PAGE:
Using Population Viability Analysis to Develop Recovery Criteria for Endangered Insects: Case Study of the Fender's Blue Butterfly
The U. S. Endangered Species Act ( ESA ) requires that recovery plans establish “objective, measurable” criteria on which to base listing decisions. Recovery plans are more effective if these criteria are clearly linked to the biology of species of interest. We reviewed recovery plans for 27 listed insect species. Recovery criteria for threatened and endangered insects were poorly linked to species biology. We used population viability analysis to develop quantitative recovery criteria for insects whose population sizes can be estimated, and applied this framework in the context of a recently listed butterfly, the Fender's blue ( Icaricia icarioides fenderi ). We used a simple diffusion-approximation approach developed to estimate extinction risk from count-based census data. The method assumes that future trends can be predicted based on current conditions and that observer error is minimal. Of 12 sites we surveyed for at least 8 years, only one population had a high likelihood of persistence. Given observed variation in population growth rate ( σ 2 = 0.79 ) and an initial population size of 300 butterflies, a minimum average growth rate ( λ ) of 1.83 would be needed for there to be a 95% probability that a population would survive 100 years. As the number of independent sites increased, the minimum λ required to have a 95% probability that at least a population at one site would survive 100 years declined. For downlisting, we recommend that three independent sites be maintained or restored in each region of the Fender's blue, with minimum average growth rates of at least λ = 1.55 over 10 years. Given that 41 insect species are listed under the ESA, development of quantitative recovery criteria would be useful and feasible for at-risk insect species whose population sizes can be estimated.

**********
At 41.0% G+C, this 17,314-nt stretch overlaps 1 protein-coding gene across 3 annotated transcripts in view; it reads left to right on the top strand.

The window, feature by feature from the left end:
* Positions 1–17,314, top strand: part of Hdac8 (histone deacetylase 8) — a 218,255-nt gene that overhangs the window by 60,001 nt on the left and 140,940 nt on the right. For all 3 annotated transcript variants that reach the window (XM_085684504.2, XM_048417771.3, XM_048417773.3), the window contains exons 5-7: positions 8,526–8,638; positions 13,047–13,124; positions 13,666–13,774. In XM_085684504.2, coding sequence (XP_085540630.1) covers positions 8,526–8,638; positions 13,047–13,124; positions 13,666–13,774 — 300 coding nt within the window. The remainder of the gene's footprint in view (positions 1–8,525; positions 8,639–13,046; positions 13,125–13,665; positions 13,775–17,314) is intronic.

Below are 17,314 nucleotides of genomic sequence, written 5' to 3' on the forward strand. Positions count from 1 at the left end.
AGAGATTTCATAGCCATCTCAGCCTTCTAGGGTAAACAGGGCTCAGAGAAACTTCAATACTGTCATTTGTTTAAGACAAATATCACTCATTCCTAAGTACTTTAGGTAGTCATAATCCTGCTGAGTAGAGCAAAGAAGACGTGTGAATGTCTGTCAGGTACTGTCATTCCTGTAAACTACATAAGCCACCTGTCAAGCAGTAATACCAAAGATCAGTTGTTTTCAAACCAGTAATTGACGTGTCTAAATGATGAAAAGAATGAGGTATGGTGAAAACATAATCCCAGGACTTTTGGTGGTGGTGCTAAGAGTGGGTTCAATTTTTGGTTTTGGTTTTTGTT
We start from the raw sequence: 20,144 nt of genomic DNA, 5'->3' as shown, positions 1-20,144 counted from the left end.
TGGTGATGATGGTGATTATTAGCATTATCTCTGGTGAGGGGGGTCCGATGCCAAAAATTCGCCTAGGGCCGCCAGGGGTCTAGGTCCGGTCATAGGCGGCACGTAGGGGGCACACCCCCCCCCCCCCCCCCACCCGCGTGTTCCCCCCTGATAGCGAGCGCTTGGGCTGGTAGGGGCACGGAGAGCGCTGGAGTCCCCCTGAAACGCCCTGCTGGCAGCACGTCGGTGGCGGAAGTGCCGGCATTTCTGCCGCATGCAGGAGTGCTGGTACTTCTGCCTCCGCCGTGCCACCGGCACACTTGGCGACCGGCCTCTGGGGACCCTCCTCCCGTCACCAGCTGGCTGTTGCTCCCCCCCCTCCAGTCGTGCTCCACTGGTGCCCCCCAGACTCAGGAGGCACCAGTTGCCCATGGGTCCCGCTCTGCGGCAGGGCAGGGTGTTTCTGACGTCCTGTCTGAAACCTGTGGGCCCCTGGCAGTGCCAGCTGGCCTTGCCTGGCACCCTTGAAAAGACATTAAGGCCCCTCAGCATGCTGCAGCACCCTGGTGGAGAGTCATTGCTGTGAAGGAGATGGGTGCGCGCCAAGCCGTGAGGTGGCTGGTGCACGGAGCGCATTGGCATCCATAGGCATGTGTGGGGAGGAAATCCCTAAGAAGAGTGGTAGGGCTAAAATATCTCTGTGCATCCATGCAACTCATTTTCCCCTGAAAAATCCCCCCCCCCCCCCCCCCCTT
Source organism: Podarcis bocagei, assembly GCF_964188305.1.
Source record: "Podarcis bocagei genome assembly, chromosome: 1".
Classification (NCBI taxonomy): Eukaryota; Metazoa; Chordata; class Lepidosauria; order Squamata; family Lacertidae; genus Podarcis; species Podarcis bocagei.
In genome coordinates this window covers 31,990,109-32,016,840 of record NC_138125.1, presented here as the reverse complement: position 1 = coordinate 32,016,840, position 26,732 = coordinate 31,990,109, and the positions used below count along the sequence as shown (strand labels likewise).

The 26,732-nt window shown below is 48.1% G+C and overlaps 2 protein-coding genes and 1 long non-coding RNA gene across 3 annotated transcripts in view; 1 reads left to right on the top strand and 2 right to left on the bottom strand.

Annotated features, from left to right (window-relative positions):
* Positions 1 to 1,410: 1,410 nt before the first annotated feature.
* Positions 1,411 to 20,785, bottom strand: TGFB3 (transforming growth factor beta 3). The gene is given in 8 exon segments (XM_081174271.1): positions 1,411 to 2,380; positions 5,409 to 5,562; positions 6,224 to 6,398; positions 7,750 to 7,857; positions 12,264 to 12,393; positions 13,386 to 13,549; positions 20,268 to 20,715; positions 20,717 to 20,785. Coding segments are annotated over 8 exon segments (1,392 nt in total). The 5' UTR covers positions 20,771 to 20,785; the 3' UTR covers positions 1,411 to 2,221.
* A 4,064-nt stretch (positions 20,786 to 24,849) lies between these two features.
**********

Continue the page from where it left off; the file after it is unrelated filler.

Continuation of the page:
Document Type: Research Article
Affiliations: 1: National Center for Ecological Analysis and Synthesis , University of California, 735 State Street #300, Santa Barbara, CA 93101, U.S.A. 2: Department of Entomology , Oregon State University, Corvallis, OR 97331, U.S.A.
Publication date: October 1, 2003